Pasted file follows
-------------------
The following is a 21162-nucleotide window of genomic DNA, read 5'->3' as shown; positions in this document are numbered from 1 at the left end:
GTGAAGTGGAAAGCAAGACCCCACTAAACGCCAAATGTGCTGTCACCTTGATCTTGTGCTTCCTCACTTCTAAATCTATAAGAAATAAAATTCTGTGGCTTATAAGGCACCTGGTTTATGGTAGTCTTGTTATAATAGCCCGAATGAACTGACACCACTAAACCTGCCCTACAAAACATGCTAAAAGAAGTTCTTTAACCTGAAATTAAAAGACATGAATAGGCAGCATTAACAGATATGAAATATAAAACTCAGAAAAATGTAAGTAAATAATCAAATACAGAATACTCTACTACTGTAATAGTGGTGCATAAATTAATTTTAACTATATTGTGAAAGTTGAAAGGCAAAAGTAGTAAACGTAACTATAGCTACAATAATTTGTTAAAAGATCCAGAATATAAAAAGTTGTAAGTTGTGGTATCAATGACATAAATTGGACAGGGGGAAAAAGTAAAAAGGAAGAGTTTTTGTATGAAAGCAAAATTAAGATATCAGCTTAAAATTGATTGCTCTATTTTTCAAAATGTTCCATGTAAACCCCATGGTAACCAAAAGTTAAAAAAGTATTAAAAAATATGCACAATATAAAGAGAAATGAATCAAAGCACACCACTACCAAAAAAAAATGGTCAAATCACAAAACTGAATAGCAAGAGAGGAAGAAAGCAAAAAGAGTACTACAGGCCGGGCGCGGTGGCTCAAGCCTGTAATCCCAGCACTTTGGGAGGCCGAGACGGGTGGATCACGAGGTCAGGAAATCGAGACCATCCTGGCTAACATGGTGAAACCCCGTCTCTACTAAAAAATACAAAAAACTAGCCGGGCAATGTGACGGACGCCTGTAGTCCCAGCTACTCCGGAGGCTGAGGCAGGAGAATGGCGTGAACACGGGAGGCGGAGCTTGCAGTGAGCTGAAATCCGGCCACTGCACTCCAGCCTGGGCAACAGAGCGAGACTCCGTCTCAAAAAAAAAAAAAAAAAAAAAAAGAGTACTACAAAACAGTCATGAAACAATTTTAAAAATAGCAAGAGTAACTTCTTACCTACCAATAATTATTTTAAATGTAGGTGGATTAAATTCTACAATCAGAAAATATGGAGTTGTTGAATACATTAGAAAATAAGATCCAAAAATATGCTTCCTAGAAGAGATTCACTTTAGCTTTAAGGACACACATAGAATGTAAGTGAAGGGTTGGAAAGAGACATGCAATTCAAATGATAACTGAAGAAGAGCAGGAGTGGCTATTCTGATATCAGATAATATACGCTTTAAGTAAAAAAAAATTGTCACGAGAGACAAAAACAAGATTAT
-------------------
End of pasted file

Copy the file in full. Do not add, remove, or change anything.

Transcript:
The following is a 21162-nucleotide window of genomic DNA, read 5'->3' as shown; positions in this document are numbered from 1 at the left end:
GTGAAGTGGAAAGCAAGACCCCACTAAACGCCAAATGTGCTGTCACCTTGATCTTGTGCTTCCTCACTTCTAAATCTATAAGAAATAAAATTCTGTGGCTTATAAGGCACCTGGTTTATGGTAGTCTTGTTATAATAGCCCGAATGAACTGACACCACTAAACCTGCCCTACAAAACATGCTAAAAGAAGTTCTTTAACCTGAAATTAAAAGACATGAATAGGCAGCATTAACAGATATGAAATATAAAACTCAGAAAAATGTAAGTAAATAATCAAATACAGAATACTCTACTACTGTAATAGTGGTGCATAAATTAATTTTAACTATATTGTGAAAGTTGAAAGGCAAAAGTAGTAAACGTAACTATAGCTACAATAATTTGTTAAAAGATCCAGAATATAAAAAGTTGTAAGTTGTGGTATCAATGACATAAATTGGACAGGGGGAAAAAGTAAAAAGGAAGAGTTTTTGTATGAAAGCAAAATTAAGATATCAGCTTAAAATTGATTGCTCTATTTTTCAAAATGTTCCATGTAAACCCCATGGTAACCAAAAGTTAAAAAAGTATTAAAAAATATGCACAATATAAAGAGAAATGAATCAAAGCACACCACTACCAAAAAAAAATGGTCAAATCACAAAACTGAATAGCAAGAGAGGAAGAAAGCAAAAAGAGTACTACAGGCCGGGCGCGGTGGCTCAAGCCTGTAATCCCAGCACTTTGGGAGGCCGAGACGGGTGGATCACGAGGTCAGGAAATCGAGACCATCCTGGCTAACATGGTGAAACCCCGTCTCTACTAAAAAATACAAAAAACTAGCCGGGCAATGTGACGGACGCCTGTAGTCCCAGCTACTCCGGAGGCTGAGGCAGGAGAATGGCGTGAACACGGGAGGCGGAGCTTGCAGTGAGCTGAAATCCGGCCACTGCACTCCAGCCTGGGCAACAGAGCGAGACTCCGTCTCAAAAAAAAAAAAAAAAAAAAAAAGAGTACTACAAAACAGTCATGAAACAATTTTAAAAATAGCAAGAGTAACTTCTTACCTACCAATAATTATTTTAAATGTAGGTGGATTAAATTCTACAATCAGAAAATATGGAGTTGTTGAATACATTAGAAAATAAGATCCAAAAATATGCTTCCTAGAAGAGATTCACTTTAGCTTTAAGGACACACATAGAATGTAAGTGAAGGGTTGGAAAGAGACATGCAATTCAAATGATAACTGAAGAAGAGCAGGAGTGGCTATTCTGATATCAGATAATATACGCTTTAAGTAAAAAAAAATTGTCACGAGAGACAAAAACAAGATTAT